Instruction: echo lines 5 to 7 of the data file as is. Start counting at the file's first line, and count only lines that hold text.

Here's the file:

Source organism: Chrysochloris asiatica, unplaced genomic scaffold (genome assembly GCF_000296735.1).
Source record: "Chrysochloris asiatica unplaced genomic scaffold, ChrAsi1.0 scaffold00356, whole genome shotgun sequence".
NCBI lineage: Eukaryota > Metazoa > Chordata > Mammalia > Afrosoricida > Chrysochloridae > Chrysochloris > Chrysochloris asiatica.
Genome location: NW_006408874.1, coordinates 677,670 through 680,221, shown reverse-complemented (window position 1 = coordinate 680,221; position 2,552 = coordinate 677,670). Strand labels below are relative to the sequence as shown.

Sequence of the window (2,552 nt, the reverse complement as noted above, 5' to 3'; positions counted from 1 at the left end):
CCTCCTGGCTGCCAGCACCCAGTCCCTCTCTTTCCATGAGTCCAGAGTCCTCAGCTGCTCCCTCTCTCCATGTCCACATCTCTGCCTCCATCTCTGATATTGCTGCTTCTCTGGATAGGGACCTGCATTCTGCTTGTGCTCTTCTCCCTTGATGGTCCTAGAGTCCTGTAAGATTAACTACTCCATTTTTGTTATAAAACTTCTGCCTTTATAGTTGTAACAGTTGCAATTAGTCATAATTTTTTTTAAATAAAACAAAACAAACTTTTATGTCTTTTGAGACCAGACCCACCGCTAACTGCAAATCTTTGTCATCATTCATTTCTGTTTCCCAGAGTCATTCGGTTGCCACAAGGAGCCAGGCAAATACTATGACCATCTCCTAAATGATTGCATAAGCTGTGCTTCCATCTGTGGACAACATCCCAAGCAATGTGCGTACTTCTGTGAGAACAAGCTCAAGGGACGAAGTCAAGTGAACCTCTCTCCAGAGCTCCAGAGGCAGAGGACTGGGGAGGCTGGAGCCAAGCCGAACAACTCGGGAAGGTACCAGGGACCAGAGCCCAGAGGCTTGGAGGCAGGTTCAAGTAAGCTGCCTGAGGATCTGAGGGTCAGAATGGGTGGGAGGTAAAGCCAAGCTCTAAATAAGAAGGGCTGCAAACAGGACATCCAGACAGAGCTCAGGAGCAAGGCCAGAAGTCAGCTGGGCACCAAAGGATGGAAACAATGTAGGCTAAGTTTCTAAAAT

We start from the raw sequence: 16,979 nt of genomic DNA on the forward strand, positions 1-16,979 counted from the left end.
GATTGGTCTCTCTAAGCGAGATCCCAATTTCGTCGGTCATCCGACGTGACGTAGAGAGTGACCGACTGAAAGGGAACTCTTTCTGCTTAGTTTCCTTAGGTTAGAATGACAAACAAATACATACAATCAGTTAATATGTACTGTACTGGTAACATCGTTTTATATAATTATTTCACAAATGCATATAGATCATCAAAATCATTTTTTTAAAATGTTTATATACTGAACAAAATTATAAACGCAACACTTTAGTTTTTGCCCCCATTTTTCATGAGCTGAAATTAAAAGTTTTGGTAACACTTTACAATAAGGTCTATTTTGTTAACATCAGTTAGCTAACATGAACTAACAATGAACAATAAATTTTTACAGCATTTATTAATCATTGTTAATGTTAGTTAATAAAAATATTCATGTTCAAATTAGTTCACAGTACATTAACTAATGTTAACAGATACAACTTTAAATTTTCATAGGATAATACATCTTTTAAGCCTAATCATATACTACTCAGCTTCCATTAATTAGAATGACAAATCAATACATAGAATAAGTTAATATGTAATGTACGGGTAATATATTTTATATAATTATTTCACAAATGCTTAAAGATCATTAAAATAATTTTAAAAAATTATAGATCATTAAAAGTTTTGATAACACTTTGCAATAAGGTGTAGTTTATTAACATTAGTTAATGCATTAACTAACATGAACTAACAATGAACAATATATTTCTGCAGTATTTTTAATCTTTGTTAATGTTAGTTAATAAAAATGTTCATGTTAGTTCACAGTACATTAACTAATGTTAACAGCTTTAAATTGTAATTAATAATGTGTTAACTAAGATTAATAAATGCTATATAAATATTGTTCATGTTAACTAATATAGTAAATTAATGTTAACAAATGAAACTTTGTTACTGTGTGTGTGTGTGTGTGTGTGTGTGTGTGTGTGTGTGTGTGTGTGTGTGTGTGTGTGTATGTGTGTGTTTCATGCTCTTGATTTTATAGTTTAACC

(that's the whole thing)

Sequence of the window (2,552 nt, the reverse complement as noted above, 5' to 3'; positions counted from 1 at the left end):
CCTCCTGGCTGCCAGCACCCAGTCCCTCTCTTTCCATGAGTCCAGAGTCCTCAGCTGCTCCCTCTCTCCATGTCCACATCTCTGCCTCCATCTCTGATATTGCTGCTTCTCTGGATAGGGACCTGCATTCTGCTTGTGCTCTTCTCCCTTGATGGTCCTAGAGTCCTGTAAGATTAACTACTCCATTTTTGTTATAAAACTTCTGCCTTTATAGTTGTAACAGTTGCAATTAGTCATAATTTTTTTTAAATAAAACAAAACAAACTTTTATGTCTTTTGAGACCAGACCCACCGCTAACTGCAAATCTTTGTCATCATTCATTTCTGTTTCCCAGAGTCATTCGGTTGCCACAAGGAGCCAGGCAAATACTATGACCATCTCCTAAATGATTGCATAAGCTGTGCTTCCATCTGTGGACAACATCCCAAGCAATGTGCGTACTTCTGTGAGAACAAGCTCAAGGGACGAAGTCAAGTGAACCTCTCTCCAGAGCTCCAGAGGCAGAGGACTGGGGAGGCTGGAGCCAAGCCGAACAACTCGGGAAGGTACCAGGGACCAGAGCCCAGAGGCTTGGAGGCAGGTTCAAGTAAGCTGCCTGAGGATCTGAGGGTCAGAATGGGTGGGAGGTAAAGCCAAGCTCTAAATAAGAAGGGCTGCAAACAGGACATCCAGACAGAGCTCAGGAGCAAGGCCAGAAGTCAGCTGGGCACCAAAGGATGGAAACAATGTAGGCTAAGTTTCTAAAAT

We start from the raw sequence: 16,979 nt of genomic DNA on the forward strand, positions 1-16,979 counted from the left end.